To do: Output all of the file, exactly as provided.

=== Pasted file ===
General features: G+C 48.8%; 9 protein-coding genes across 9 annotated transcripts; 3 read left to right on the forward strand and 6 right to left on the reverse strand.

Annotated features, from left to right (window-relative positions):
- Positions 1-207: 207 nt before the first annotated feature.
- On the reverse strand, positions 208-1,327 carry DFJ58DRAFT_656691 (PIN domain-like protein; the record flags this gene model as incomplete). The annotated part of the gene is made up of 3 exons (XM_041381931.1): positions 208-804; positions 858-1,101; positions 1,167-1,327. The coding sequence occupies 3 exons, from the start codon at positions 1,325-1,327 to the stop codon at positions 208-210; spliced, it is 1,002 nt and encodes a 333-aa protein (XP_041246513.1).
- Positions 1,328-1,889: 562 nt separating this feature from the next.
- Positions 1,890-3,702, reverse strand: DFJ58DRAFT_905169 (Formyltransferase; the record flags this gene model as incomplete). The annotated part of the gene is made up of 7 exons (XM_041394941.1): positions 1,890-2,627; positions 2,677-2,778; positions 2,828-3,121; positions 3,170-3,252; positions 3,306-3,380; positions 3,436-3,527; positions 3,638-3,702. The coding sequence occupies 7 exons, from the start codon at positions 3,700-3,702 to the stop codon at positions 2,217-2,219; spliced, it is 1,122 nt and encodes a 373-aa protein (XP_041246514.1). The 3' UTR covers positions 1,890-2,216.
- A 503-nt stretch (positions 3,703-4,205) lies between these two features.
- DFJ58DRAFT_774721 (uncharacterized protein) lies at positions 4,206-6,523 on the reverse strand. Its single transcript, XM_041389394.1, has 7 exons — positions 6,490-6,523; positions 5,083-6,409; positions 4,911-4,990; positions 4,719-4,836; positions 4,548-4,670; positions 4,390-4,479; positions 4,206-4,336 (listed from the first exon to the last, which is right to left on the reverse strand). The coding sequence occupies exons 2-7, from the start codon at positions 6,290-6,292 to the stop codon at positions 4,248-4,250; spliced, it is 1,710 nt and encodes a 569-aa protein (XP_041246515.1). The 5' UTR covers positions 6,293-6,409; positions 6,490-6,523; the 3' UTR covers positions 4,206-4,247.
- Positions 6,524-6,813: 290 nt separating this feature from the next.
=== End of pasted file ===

General features: G+C 48.8%; 9 protein-coding genes across 9 annotated transcripts; 3 read left to right on the forward strand and 6 right to left on the reverse strand.

Annotated features, from left to right (window-relative positions):
- Positions 1-207: 207 nt before the first annotated feature.
- On the reverse strand, positions 208-1,327 carry DFJ58DRAFT_656691 (PIN domain-like protein; the record flags this gene model as incomplete). The annotated part of the gene is made up of 3 exons (XM_041381931.1): positions 208-804; positions 858-1,101; positions 1,167-1,327. The coding sequence occupies 3 exons, from the start codon at positions 1,325-1,327 to the stop codon at positions 208-210; spliced, it is 1,002 nt and encodes a 333-aa protein (XP_041246513.1).
- Positions 1,328-1,889: 562 nt separating this feature from the next.
- Positions 1,890-3,702, reverse strand: DFJ58DRAFT_905169 (Formyltransferase; the record flags this gene model as incomplete). The annotated part of the gene is made up of 7 exons (XM_041394941.1): positions 1,890-2,627; positions 2,677-2,778; positions 2,828-3,121; positions 3,170-3,252; positions 3,306-3,380; positions 3,436-3,527; positions 3,638-3,702. The coding sequence occupies 7 exons, from the start codon at positions 3,700-3,702 to the stop codon at positions 2,217-2,219; spliced, it is 1,122 nt and encodes a 373-aa protein (XP_041246514.1). The 3' UTR covers positions 1,890-2,216.
- A 503-nt stretch (positions 3,703-4,205) lies between these two features.
- DFJ58DRAFT_774721 (uncharacterized protein) lies at positions 4,206-6,523 on the reverse strand. Its single transcript, XM_041389394.1, has 7 exons — positions 6,490-6,523; positions 5,083-6,409; positions 4,911-4,990; positions 4,719-4,836; positions 4,548-4,670; positions 4,390-4,479; positions 4,206-4,336 (listed from the first exon to the last, which is right to left on the reverse strand). The coding sequence occupies exons 2-7, from the start codon at positions 6,290-6,292 to the stop codon at positions 4,248-4,250; spliced, it is 1,710 nt and encodes a 569-aa protein (XP_041246515.1). The 5' UTR covers positions 6,293-6,409; positions 6,490-6,523; the 3' UTR covers positions 4,206-4,247.
- Positions 6,524-6,813: 290 nt separating this feature from the next.